Journal of Applied Remote SensingToward extending terrestrial laser scanning applications in forestry: a case study of broad- and needle-leaf tree classification
|Format||Member Price||Non-Member Price|
|GOOD NEWS! Your organization subscribes to the SPIE Digital Library. You may be able to download this paper for free.||Check Access|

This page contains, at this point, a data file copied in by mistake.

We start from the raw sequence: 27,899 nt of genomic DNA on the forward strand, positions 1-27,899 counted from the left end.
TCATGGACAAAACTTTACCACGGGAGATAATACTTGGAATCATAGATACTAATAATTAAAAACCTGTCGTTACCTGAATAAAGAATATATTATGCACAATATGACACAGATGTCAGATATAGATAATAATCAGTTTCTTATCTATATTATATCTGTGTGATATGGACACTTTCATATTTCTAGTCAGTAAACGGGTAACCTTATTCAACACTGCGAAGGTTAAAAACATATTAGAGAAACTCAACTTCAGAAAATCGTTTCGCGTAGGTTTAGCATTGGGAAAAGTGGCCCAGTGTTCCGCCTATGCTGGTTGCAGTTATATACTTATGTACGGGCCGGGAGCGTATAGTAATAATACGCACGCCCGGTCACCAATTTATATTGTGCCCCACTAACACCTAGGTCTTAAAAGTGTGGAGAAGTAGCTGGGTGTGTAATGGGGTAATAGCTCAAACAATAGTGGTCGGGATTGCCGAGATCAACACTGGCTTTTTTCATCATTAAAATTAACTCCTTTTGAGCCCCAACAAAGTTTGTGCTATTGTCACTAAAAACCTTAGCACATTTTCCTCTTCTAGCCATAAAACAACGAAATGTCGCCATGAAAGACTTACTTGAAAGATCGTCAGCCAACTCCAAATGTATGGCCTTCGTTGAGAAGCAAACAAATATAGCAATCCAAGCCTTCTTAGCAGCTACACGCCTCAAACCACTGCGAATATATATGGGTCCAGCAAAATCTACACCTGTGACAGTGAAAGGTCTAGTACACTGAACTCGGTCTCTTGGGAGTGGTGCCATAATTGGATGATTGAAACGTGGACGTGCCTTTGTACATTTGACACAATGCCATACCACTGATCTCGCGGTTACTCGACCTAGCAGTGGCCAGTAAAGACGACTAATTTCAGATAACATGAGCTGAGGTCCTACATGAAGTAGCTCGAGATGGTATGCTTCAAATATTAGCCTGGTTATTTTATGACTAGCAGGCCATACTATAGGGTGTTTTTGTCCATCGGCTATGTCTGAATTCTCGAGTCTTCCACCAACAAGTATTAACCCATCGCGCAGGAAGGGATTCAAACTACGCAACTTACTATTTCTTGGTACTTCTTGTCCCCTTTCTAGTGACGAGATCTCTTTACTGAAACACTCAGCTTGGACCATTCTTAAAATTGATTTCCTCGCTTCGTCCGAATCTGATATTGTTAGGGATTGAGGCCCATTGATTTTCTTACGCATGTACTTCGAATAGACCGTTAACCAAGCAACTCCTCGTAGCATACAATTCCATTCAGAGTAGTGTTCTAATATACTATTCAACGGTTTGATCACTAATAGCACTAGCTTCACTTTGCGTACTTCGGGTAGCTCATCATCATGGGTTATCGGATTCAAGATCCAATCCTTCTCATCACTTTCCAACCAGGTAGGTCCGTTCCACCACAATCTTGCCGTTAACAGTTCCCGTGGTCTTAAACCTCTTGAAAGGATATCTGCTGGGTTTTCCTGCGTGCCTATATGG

Tree species information is essential for forest research and management purposes, which in turn require approaches for accurate and precise classification of tree species. One such remote sensing technology, terrestrial laser scanning (TLS), has proved to be capable of characterizing detailed tree structures, such as tree stem geometry. Can TLS further differentiate between broad- and needle-leaves? If the answer is positive, TLS data can be used for classification of taxonomic tree groups by directly examining their differences in leaf morphology. An analysis was proposed to assess TLS-represented broad- and needle-leaf structures, followed by a Bayes classifier to perform the classification. Tests indicated that the proposed method can basically implement the task, with an overall accuracy of 77.78%. This study indicates a way of implementing the classification of the two major broad- and needle-leaf taxonomies measured by TLS in accordance to their literal definitions, and manifests the potential of extending TLS applications in forestry.